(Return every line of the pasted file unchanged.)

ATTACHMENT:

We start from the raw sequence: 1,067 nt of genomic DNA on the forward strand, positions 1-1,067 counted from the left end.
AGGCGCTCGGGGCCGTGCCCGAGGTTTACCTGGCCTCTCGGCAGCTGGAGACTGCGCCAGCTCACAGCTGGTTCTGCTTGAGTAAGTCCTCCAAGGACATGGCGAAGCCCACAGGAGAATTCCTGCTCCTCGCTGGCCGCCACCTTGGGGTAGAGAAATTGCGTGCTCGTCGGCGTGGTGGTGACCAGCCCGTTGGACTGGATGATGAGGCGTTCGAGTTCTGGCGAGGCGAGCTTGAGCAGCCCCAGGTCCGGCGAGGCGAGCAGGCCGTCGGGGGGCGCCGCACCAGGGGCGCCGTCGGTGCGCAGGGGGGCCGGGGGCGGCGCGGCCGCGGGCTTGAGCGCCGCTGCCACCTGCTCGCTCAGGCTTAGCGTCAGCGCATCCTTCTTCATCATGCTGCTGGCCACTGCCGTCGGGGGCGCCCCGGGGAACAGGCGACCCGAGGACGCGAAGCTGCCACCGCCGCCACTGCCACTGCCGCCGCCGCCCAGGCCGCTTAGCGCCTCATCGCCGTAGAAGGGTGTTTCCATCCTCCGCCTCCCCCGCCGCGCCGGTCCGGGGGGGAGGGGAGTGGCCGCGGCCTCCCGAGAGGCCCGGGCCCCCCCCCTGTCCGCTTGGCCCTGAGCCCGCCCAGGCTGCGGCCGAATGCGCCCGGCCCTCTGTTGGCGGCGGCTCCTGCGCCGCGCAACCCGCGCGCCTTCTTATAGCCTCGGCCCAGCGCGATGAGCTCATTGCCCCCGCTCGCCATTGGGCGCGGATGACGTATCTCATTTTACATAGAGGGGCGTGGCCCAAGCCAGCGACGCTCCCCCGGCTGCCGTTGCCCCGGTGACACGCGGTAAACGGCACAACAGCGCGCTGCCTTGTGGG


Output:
We start from the raw sequence: 1,067 nt of genomic DNA on the forward strand, positions 1-1,067 counted from the left end.
AGGCGCTCGGGGCCGTGCCCGAGGTTTACCTGGCCTCTCGGCAGCTGGAGACTGCGCCAGCTCACAGCTGGTTCTGCTTGAGTAAGTCCTCCAAGGACATGGCGAAGCCCACAGGAGAATTCCTGCTCCTCGCTGGCCGCCACCTTGGGGTAGAGAAATTGCGTGCTCGTCGGCGTGGTGGTGACCAGCCCGTTGGACTGGATGATGAGGCGTTCGAGTTCTGGCGAGGCGAGCTTGAGCAGCCCCAGGTCCGGCGAGGCGAGCAGGCCGTCGGGGGGCGCCGCACCAGGGGCGCCGTCGGTGCGCAGGGGGGCCGGGGGCGGCGCGGCCGCGGGCTTGAGCGCCGCTGCCACCTGCTCGCTCAGGCTTAGCGTCAGCGCATCCTTCTTCATCATGCTGCTGGCCACTGCCGTCGGGGGCGCCCCGGGGAACAGGCGACCCGAGGACGCGAAGCTGCCACCGCCGCCACTGCCACTGCCGCCGCCGCCCAGGCCGCTTAGCGCCTCATCGCCGTAGAAGGGTGTTTCCATCCTCCGCCTCCCCCGCCGCGCCGGTCCGGGGGGGAGGGGAGTGGCCGCGGCCTCCCGAGAGGCCCGGGCCCCCCCCCTGTCCGCTTGGCCCTGAGCCCGCCCAGGCTGCGGCCGAATGCGCCCGGCCCTCTGTTGGCGGCGGCTCCTGCGCCGCGCAACCCGCGCGCCTTCTTATAGCCTCGGCCCAGCGCGATGAGCTCATTGCCCCCGCTCGCCATTGGGCGCGGATGACGTATCTCATTTTACATAGAGGGGCGTGGCCCAAGCCAGCGACGCTCCCCCGGCTGCCGTTGCCCCGGTGACACGCGGTAAACGGCACAACAGCGCGCTGCCTTGTGGG